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Old 05-05-2010, 08:13 PM   #1
MikeBrews
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Default Using unpasteurized apple juice for Apfelwein?

Hey there, just picked up 4 gallons of fresh, unpreserved, unpasteurized apple juice. I plan to make EdWort's Apfelwein with it, but I am concerned about it being unpasteurized. Are there any additional steps I should know about, and will it affect the fermentation process differently than using pasteurized juice such as Tree Top like most have used? Sorry if this has been asked before, fairly new to the site. Thanks
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Old 05-05-2010, 08:16 PM   #2
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It's possible that you'll get an infection much like you would in beer.

To solve that, you can pasteurize it yourself. All you have to do is heat it up to 161*F or so for 15-20 seconds. At least that's what they do with milk.

You'd have to cool it down before you pitch your yeast.

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Old 05-05-2010, 08:18 PM   #3
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or use campden tablets
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Old 05-05-2010, 08:20 PM   #4
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or use campden tablets
That would certainly be easier

I always forget about campden tablets..
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Old 05-05-2010, 08:41 PM   #5
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I'd go with the campden. Crush one per gallon, and dissolve in a little water. Add to the juice. Wait 24 hours, then add yeast. That's it!
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Old 05-05-2010, 08:58 PM   #6
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I'd go with the campden. Crush one per gallon, and dissolve in a little water. Add to the juice. Wait 24 hours, then add yeast. That's it!
Is 24 hours long enough? I thought sulfites took a lot longer than that to dissipate (hence adding them to wine at bottling time for relatively long-term preservation).

Actually, I think I learned that from you: http://www.homebrewtalk.com/f128/cam...3/#post1709008 Does exposure to O2 speed things up enough that 24 hours is long enough to reduce them to yeast-friendly levels?
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Old 05-05-2010, 09:04 PM   #7
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Is 24 hours long enough? I thought sulfites took a lot longer than that to dissipate (hence adding them to wine at bottling time for relatively long-term preservation).

Actually, I think I learned that from you: http://www.homebrewtalk.com/f128/cam...3/#post1709008 Does exposure to O2 speed things up enough that 24 hours is long enough to reduce them to yeast-friendly levels?
Yeah, it's long enough. Wine yeast are very tolerant of sulfites, so as long as you're under 50 ppm (and you will be, with one campden tablet per gallon), it's ok. You could probably pitch the same day, but it's safer to wait 24 hours when much of the sulfites have done the work in killing the microbes but are still somewhat protective.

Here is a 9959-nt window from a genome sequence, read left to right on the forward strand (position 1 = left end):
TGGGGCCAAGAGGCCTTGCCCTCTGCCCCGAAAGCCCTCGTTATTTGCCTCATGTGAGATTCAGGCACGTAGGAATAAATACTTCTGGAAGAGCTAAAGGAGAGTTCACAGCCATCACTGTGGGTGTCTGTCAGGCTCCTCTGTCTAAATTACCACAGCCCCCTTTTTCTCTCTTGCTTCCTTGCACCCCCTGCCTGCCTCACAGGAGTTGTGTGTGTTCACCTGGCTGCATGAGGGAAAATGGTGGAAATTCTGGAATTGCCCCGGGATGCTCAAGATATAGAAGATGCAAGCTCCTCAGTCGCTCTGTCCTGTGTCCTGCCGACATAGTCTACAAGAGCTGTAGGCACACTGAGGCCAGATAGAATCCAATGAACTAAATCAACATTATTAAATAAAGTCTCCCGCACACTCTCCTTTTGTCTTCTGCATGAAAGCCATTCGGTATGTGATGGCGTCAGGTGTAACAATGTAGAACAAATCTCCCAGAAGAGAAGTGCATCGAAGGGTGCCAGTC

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Old 05-05-2010, 10:51 PM   #8
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Thanks for the tip on the campden tablets. I figured unpasteurized juice might not be safe to use. Are these tablets something I can pick up at my LHBS? I will be heading over there to pick up the Montrachet yeast and dextrose.

Once I incorporate the campden, is it safe to follow directions based on pasteurized juice?
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Old 05-05-2010, 10:59 PM   #9
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Thanks for the tip on the campden tablets. I figured unpasteurized juice might not be safe to use. Are these tablets something I can pick up at my LHBS? I will be heading over there to pick up the Montrachet yeast and dextrose.

Once I incorporate the campden, is it safe to follow directions based on pasteurized juice?
Yes. Campden tablets are basically potassium metabisulfite with some binders so that it's in an easy to use tablet form. The easiest way to use them is to crush one per gallon of juice in about 1/4 cup water and stick it in the microwave for 30 seconds. Don't inhale over it! It's going to be exuding SO2 gas. Just stir it up until it's completely dissolved, and then stir it into your juice. Cover the juice with a dishtowel, so that no bugs can get it there, and let it sit for 24 hours. The next day, you can add the yeast. You can add the dextrose either before or after the campden, as it's not an issue at all with the sulfite.
The sulfites kill wild yeast and bacteria, so you use it before fermentation so that other microbes don't take hold in the juice before your yeast can get going. Wine yeast are pretty tolerant of sulfites, but it's better to add the yeast the next day so you don't stun your yeast while trying to kill the other microbes that can be in the unpasteurized juice.
After that is done, you're safe to continue just as if the juice had been previously heat pasteurized.
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Old 05-08-2010, 01:47 AM   #10
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I am going to rack, sweeten and bottle some I made from unpasteurized cider in the fall. I was thinking about sweetening with a can of frozen concentrate after stabilizing.
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